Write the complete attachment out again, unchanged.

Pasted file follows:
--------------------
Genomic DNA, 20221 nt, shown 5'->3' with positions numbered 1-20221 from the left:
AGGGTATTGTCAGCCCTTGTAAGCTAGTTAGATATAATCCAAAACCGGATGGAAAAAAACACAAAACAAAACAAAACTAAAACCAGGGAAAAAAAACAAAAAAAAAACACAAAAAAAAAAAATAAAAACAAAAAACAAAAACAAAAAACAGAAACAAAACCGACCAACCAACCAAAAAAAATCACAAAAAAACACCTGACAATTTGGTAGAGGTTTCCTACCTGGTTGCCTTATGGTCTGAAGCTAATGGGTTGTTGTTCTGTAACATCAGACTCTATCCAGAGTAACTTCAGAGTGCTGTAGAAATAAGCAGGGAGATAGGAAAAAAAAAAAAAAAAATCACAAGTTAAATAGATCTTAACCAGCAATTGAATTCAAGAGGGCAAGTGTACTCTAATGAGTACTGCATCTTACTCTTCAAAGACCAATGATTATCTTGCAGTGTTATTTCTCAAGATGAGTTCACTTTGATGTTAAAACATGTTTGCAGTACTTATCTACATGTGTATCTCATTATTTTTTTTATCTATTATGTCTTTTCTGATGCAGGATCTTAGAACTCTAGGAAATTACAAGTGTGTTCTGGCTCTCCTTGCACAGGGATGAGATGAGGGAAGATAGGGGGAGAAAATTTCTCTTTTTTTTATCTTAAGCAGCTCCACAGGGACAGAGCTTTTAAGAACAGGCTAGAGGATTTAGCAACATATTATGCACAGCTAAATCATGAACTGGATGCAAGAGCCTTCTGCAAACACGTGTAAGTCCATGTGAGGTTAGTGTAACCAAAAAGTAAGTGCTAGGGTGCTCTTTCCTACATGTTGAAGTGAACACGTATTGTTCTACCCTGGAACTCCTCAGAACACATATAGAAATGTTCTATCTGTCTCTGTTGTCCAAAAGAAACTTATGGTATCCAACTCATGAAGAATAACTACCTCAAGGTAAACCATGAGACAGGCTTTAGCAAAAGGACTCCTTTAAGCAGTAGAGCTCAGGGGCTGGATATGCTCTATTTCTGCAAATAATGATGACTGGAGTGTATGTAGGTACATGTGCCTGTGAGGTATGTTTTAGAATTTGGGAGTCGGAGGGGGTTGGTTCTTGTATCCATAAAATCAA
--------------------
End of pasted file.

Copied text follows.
Genomic DNA, 20221 nt, shown 5'->3' with positions numbered 1-20221 from the left:
AGGGTATTGTCAGCCCTTGTAAGCTAGTTAGATATAATCCAAAACCGGATGGAAAAAAACACAAAACAAAACAAAACTAAAACCAGGGAAAAAAAACAAAAAAAAAACACAAAAAAAAAAAATAAAAACAAAAAACAAAAACAAAAAACAGAAACAAAACCGACCAACCAACCAAAAAAAATCACAAAAAAACACCTGACAATTTGGTAGAGGTTTCCTACCTGGTTGCCTTATGGTCTGAAGCTAATGGGTTGTTGTTCTGTAACATCAGACTCTATCCAGAGTAACTTCAGAGTGCTGTAGAAATAAGCAGGGAGATAGGAAAAAAAAAAAAAAAAATCACAAGTTAAATAGATCTTAACCAGCAATTGAATTCAAGAGGGCAAGTGTACTCTAATGAGTACTGCATCTTACTCTTCAAAGACCAATGATTATCTTGCAGTGTTATTTCTCAAGATGAGTTCACTTTGATGTTAAAACATGTTTGCAGTACTTATCTACATGTGTATCTCATTATTTTTTTTATCTATTATGTCTTTTCTGATGCAGGATCTTAGAACTCTAGGAAATTACAAGTGTGTTCTGGCTCTCCTTGCACAGGGATGAGATGAGGGAAGATAGGGGGAGAAAATTTCTCTTTTTTTTATCTTAAGCAGCTCCACAGGGACAGAGCTTTTAAGAACAGGCTAGAGGATTTAGCAACATATTATGCACAGCTAAATCATGAACTGGATGCAAGAGCCTTCTGCAAACACGTGTAAGTCCATGTGAGGTTAGTGTAACCAAAAAGTAAGTGCTAGGGTGCTCTTTCCTACATGTTGAAGTGAACACGTATTGTTCTACCCTGGAACTCCTCAGAACACATATAGAAATGTTCTATCTGTCTCTGTTGTCCAAAAGAAACTTATGGTATCCAACTCATGAAGAATAACTACCTCAAGGTAAACCATGAGACAGGCTTTAGCAAAAGGACTCCTTTAAGCAGTAGAGCTCAGGGGCTGGATATGCTCTATTTCTGCAAATAATGATGACTGGAGTGTATGTAGGTACATGTGCCTGTGAGGTATGTTTTAGAATTTGGGAGTCGGAGGGGGTTGGTTCTTGTATCCATAAAATCAA